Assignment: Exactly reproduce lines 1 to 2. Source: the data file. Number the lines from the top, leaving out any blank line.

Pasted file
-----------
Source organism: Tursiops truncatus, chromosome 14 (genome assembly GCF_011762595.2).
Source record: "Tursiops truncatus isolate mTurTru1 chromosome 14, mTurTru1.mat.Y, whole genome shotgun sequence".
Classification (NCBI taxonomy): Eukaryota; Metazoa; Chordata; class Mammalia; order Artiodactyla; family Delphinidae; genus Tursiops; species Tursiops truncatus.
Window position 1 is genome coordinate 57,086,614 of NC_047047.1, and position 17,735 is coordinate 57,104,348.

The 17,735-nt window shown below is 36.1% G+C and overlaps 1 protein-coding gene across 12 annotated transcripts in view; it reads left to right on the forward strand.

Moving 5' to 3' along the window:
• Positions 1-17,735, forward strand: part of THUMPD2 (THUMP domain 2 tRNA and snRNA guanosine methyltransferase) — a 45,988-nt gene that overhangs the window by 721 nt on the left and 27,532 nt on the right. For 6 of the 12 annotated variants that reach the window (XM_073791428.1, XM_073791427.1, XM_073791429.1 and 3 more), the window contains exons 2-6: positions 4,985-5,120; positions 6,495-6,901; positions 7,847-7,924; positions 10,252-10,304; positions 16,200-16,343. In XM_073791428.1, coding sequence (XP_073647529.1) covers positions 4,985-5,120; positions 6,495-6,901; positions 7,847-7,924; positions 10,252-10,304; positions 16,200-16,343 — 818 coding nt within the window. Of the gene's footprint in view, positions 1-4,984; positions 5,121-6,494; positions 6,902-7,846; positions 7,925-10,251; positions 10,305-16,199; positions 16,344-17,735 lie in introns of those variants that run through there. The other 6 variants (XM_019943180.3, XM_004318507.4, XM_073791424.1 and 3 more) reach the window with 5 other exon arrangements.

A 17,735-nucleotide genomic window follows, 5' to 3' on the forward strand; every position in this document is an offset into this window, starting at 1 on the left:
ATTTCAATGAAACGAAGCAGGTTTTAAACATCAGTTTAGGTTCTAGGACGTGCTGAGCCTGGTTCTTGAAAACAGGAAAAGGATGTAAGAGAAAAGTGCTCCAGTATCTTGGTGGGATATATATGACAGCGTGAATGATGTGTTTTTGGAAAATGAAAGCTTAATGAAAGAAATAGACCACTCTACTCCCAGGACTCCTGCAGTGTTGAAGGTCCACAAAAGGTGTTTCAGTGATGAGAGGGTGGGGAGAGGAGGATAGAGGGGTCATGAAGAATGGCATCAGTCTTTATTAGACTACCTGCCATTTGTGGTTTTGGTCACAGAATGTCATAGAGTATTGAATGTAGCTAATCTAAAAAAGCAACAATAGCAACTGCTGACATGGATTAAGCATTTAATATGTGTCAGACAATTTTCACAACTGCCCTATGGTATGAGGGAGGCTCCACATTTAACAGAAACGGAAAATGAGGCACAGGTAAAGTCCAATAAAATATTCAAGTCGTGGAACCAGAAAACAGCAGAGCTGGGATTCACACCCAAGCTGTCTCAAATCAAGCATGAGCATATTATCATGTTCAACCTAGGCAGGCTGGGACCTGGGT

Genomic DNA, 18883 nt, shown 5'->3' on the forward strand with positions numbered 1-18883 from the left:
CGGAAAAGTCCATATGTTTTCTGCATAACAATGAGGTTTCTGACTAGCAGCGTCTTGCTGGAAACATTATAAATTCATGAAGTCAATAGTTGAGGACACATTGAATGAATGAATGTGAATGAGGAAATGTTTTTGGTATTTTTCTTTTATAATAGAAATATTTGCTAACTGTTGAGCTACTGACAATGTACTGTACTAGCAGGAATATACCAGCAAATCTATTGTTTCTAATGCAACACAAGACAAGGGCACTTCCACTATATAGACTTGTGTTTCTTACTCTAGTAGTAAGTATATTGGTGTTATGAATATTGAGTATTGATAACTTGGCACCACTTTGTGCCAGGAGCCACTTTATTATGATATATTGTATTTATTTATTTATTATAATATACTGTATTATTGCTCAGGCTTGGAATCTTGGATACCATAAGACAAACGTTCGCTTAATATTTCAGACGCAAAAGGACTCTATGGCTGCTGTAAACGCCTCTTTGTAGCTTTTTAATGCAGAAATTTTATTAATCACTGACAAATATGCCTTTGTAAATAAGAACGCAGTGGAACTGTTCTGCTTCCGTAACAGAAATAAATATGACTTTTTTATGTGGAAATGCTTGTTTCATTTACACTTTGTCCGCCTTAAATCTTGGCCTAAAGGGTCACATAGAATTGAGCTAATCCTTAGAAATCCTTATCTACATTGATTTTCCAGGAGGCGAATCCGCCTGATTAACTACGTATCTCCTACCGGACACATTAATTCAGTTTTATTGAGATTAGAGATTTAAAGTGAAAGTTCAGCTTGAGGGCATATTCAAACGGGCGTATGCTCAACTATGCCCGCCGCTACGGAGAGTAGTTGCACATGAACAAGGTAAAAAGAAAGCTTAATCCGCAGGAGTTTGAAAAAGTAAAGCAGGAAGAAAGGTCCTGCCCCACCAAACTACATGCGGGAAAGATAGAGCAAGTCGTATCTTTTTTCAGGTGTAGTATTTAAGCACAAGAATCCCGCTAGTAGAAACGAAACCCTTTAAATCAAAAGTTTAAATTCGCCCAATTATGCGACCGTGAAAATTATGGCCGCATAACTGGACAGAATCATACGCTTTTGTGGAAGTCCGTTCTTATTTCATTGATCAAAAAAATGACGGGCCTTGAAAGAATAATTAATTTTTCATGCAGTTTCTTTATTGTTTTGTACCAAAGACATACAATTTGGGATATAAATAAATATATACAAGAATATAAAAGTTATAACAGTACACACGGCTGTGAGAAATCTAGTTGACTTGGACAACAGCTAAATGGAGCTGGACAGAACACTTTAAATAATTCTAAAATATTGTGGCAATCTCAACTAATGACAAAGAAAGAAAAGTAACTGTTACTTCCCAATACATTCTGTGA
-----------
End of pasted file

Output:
Source organism: Tursiops truncatus, chromosome 14 (genome assembly GCF_011762595.2).
Source record: "Tursiops truncatus isolate mTurTru1 chromosome 14, mTurTru1.mat.Y, whole genome shotgun sequence".